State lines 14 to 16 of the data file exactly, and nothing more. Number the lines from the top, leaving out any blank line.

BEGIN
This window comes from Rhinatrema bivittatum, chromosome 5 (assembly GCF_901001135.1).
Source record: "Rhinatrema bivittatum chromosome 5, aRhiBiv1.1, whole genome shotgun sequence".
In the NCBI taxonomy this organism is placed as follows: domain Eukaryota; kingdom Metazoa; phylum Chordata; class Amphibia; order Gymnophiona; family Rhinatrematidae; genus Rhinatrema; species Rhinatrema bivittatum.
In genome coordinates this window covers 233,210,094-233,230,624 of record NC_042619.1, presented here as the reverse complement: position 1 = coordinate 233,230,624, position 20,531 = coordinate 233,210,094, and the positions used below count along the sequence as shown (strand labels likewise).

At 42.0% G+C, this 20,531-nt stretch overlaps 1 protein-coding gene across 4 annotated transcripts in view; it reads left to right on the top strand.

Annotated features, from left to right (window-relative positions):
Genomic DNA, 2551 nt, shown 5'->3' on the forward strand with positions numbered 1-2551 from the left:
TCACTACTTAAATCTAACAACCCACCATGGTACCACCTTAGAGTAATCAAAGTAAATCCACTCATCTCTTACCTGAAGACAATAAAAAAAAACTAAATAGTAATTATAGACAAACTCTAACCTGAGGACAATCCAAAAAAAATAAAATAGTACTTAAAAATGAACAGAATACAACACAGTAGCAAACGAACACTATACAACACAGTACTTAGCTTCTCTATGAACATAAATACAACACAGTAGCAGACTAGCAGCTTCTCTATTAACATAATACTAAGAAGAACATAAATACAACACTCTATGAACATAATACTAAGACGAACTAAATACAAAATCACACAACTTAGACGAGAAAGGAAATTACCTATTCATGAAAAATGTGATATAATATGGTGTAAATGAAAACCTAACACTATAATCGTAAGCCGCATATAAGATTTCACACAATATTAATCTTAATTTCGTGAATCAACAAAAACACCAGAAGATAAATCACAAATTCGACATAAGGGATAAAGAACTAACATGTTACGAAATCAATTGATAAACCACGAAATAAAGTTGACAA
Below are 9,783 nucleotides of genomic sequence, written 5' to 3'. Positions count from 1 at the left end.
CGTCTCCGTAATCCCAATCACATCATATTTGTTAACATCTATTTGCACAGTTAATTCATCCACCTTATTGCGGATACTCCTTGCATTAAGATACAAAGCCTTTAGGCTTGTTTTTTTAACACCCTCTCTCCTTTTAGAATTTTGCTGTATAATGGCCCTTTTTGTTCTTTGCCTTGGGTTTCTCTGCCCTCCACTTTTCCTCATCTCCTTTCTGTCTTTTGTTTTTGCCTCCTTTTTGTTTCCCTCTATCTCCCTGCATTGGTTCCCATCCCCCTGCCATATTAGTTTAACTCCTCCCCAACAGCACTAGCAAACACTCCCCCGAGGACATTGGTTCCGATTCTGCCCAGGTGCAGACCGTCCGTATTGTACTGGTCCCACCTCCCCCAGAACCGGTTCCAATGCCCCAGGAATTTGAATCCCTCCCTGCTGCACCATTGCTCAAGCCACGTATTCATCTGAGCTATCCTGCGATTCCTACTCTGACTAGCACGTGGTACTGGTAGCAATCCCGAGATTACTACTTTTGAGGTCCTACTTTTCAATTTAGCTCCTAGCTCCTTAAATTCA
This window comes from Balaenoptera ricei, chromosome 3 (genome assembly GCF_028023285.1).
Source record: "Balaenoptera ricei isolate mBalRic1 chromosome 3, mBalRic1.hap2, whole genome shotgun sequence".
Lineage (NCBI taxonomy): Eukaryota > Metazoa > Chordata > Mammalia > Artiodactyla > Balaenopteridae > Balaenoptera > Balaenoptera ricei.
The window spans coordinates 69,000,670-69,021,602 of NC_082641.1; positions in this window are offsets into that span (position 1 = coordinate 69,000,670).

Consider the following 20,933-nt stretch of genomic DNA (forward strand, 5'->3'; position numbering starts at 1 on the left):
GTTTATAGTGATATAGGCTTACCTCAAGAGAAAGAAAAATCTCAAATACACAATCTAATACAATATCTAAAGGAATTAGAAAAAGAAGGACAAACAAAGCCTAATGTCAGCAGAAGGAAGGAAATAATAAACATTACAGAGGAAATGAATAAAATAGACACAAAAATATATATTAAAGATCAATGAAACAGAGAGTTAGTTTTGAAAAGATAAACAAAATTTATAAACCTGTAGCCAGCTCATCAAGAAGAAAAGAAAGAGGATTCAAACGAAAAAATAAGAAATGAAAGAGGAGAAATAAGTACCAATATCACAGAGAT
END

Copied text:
The window spans coordinates 69,000,670-69,021,602 of NC_082641.1; positions in this window are offsets into that span (position 1 = coordinate 69,000,670).

Consider the following 20,933-nt stretch of genomic DNA (forward strand, 5'->3'; position numbering starts at 1 on the left):
GTTTATAGTGATATAGGCTTACCTCAAGAGAAAGAAAAATCTCAAATACACAATCTAATACAATATCTAAAGGAATTAGAAAAAGAAGGACAAACAAAGCCTAATGTCAGCAGAAGGAAGGAAATAATAAACATTACAGAGGAAATGAATAAAATAGACACAAAAATATATATTAAAGATCAATGAAACAGAGAGTTAGTTTTGAAAAGATAAACAAAATTTATAAACCTGTAGCCAGCTCATCAAGAAGAAAAGAAAGAGGATTCAAACGAAAAAATAAGAAATGAAAGAGGAGAAATAAGTACCAATATCACAGAGAT